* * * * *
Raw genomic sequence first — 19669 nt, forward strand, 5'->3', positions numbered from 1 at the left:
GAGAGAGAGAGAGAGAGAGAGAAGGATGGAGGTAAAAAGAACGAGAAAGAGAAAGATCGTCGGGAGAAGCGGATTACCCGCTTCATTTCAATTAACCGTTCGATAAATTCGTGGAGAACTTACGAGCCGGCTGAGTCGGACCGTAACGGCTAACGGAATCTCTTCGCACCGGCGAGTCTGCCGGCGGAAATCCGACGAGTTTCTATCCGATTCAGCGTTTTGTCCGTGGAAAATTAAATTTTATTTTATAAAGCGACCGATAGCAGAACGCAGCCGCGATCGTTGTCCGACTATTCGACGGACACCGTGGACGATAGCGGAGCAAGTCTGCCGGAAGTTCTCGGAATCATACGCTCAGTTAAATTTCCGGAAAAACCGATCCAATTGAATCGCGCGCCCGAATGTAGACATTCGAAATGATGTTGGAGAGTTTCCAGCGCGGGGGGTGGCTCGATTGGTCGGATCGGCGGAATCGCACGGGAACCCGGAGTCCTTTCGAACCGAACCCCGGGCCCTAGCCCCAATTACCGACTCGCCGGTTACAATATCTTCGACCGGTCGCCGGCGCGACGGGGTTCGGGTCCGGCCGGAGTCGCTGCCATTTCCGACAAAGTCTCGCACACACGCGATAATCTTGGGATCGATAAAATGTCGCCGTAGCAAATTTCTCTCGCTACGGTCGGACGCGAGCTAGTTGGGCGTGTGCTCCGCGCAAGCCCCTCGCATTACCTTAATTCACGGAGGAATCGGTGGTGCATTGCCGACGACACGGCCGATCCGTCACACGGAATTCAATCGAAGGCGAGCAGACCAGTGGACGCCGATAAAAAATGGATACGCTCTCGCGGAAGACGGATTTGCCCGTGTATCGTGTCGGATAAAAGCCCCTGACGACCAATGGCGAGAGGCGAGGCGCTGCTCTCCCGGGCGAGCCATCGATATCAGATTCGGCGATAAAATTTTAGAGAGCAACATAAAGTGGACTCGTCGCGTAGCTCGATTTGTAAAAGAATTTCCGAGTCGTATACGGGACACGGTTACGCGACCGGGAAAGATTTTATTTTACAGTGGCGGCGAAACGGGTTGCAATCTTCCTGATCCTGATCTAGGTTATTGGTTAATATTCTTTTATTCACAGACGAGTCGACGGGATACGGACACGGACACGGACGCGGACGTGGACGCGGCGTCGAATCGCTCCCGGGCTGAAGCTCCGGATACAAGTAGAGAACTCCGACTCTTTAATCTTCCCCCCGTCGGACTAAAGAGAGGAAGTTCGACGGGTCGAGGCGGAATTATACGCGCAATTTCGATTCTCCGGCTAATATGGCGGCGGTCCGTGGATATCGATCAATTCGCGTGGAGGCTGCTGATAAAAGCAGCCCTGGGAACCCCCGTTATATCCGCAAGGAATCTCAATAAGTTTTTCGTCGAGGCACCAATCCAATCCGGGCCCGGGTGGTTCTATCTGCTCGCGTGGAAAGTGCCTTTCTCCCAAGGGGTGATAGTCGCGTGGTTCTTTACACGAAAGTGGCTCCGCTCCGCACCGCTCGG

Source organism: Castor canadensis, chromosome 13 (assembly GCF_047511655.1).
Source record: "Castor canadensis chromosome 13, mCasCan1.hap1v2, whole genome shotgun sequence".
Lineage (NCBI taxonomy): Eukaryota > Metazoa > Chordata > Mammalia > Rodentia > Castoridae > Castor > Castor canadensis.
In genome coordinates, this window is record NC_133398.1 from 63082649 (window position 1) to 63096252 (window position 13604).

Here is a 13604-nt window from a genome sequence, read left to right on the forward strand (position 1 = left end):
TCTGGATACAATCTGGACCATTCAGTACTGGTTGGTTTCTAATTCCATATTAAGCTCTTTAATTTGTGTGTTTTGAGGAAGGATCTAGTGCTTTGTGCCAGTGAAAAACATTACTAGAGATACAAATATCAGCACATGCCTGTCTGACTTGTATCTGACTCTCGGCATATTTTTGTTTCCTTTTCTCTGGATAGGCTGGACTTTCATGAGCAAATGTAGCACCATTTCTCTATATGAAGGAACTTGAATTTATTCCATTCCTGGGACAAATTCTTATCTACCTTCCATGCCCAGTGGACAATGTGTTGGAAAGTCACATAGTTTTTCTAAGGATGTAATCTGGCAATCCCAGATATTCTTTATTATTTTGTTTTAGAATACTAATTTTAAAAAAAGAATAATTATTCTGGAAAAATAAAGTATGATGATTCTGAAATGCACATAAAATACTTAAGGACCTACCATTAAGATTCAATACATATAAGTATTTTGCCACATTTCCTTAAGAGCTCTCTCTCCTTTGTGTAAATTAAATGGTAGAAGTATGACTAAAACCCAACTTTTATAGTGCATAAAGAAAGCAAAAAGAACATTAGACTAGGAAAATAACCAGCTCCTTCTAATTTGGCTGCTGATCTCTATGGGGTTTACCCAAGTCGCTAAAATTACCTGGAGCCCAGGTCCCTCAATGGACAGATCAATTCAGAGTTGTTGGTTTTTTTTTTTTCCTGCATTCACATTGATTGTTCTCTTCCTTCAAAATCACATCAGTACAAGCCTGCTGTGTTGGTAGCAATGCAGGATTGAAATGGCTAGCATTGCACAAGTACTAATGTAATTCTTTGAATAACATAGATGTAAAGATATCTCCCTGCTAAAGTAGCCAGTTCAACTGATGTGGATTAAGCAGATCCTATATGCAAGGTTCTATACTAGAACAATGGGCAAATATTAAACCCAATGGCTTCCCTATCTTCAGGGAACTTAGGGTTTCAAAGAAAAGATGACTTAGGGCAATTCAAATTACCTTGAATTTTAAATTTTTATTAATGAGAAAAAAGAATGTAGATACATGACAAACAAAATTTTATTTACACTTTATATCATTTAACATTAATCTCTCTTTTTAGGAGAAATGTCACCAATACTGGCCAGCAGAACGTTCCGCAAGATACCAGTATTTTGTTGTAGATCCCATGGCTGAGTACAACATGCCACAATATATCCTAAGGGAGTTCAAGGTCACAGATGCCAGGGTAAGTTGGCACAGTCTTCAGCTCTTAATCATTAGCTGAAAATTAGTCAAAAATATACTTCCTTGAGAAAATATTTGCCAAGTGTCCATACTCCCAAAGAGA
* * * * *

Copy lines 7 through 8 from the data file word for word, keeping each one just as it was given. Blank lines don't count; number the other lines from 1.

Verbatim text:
Here is a 13604-nt window from a genome sequence, read left to right on the forward strand (position 1 = left end):
TCTGGATACAATCTGGACCATTCAGTACTGGTTGGTTTCTAATTCCATATTAAGCTCTTTAATTTGTGTGTTTTGAGGAAGGATCTAGTGCTTTGTGCCAGTGAAAAACATTACTAGAGATACAAATATCAGCACATGCCTGTCTGACTTGTATCTGACTCTCGGCATATTTTTGTTTCCTTTTCTCTGGATAGGCTGGACTTTCATGAGCAAATGTAGCACCATTTCTCTATATGAAGGAACTTGAATTTATTCCATTCCTGGGACAAATTCTTATCTACCTTCCATGCCCAGTGGACAATGTGTTGGAAAGTCACATAGTTTTTCTAAGGATGTAATCTGGCAATCCCAGATATTCTTTATTATTTTGTTTTAGAATACTAATTTTAAAAAAAGAATAATTATTCTGGAAAAATAAAGTATGATGATTCTGAAATGCACATAAAATACTTAAGGACCTACCATTAAGATTCAATACATATAAGTATTTTGCCACATTTCCTTAAGAGCTCTCTCTCCTTTGTGTAAATTAAATGGTAGAAGTATGACTAAAACCCAACTTTTATAGTGCATAAAGAAAGCAAAAAGAACATTAGACTAGGAAAATAACCAGCTCCTTCTAATTTGGCTGCTGATCTCTATGGGGTTTACCCAAGTCGCTAAAATTACCTGGAGCCCAGGTCCCTCAATGGACAGATCAATTCAGAGTTGTTGGTTTTTTTTTTTTCCTGCATTCACATTGATTGTTCTCTTCCTTCAAAATCACATCAGTACAAGCCTGCTGTGTTGGTAGCAATGCAGGATTGAAATGGCTAGCATTGCACAAGTACTAATGTAATTCTTTGAATAACATAGATGTAAAGATATCTCCCTGCTAAAGTAGCCAGTTCAACTGATGTGGATTAAGCAGATCCTATATGCAAGGTTCTATACTAGAACAATGGGCAAATATTAAACCCAATGGCTTCCCTATCTTCAGGGAACTTAGGGTTTCAAAGAAAAGATGACTTAGGGCAATTCAAATTACCTTGAATTTTAAATTTTTATTAATGAGAAAAAAGAATGTAGATACATGACAAACAAAATTTTATTTACACTTTATATCATTTAACATTAATCTCTCTTTTTAGGAGAAATGTCACCAATACTGGCCAGCAGAACGTTCCGCAAGATACCAGTATTTTGTTGTAGATCCCATGGCTGAGTACAACATGCCACAATATATCCTAAGGGAGTTCAAGGTCACAGATGCCAGGGTAAGTTGGCACAGTCTTCAGCTCTTAATCATTAGCTGAAAATTAGTCAAAAATATACTTCCTTGAGAAAATATTTGCCAAGTGTCCATACTCCCAAAGAGA